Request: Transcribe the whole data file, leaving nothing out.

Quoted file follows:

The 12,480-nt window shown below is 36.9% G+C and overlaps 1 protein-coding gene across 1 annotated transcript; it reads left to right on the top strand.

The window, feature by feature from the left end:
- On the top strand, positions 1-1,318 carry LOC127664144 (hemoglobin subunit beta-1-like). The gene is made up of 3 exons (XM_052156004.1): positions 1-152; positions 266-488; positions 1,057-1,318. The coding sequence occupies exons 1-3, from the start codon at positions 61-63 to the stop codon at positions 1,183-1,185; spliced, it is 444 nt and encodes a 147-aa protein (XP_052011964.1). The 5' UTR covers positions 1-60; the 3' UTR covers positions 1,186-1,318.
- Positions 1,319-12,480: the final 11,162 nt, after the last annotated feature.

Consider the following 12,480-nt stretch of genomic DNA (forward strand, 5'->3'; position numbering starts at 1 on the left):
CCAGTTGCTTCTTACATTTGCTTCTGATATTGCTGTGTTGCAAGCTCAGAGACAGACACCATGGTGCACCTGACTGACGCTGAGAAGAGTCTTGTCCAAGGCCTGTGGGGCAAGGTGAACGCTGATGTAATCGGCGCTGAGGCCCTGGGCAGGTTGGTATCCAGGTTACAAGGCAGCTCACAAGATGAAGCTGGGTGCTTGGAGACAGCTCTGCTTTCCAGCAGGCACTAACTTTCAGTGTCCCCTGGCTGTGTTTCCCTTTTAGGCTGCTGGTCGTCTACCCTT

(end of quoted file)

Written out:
The 12,480-nt window shown below is 36.9% G+C and overlaps 1 protein-coding gene across 1 annotated transcript; it reads left to right on the top strand.

The window, feature by feature from the left end:
- On the top strand, positions 1-1,318 carry LOC127664144 (hemoglobin subunit beta-1-like). The gene is made up of 3 exons (XM_052156004.1): positions 1-152; positions 266-488; positions 1,057-1,318. The coding sequence occupies exons 1-3, from the start codon at positions 61-63 to the stop codon at positions 1,183-1,185; spliced, it is 444 nt and encodes a 147-aa protein (XP_052011964.1). The 5' UTR covers positions 1-60; the 3' UTR covers positions 1,186-1,318.
- Positions 1,319-12,480: the final 11,162 nt, after the last annotated feature.

Consider the following 12,480-nt stretch of genomic DNA (forward strand, 5'->3'; position numbering starts at 1 on the left):
CCAGTTGCTTCTTACATTTGCTTCTGATATTGCTGTGTTGCAAGCTCAGAGACAGACACCATGGTGCACCTGACTGACGCTGAGAAGAGTCTTGTCCAAGGCCTGTGGGGCAAGGTGAACGCTGATGTAATCGGCGCTGAGGCCCTGGGCAGGTTGGTATCCAGGTTACAAGGCAGCTCACAAGATGAAGCTGGGTGCTTGGAGACAGCTCTGCTTTCCAGCAGGCACTAACTTTCAGTGTCCCCTGGCTGTGTTTCCCTTTTAGGCTGCTGGTCGTCTACCCTT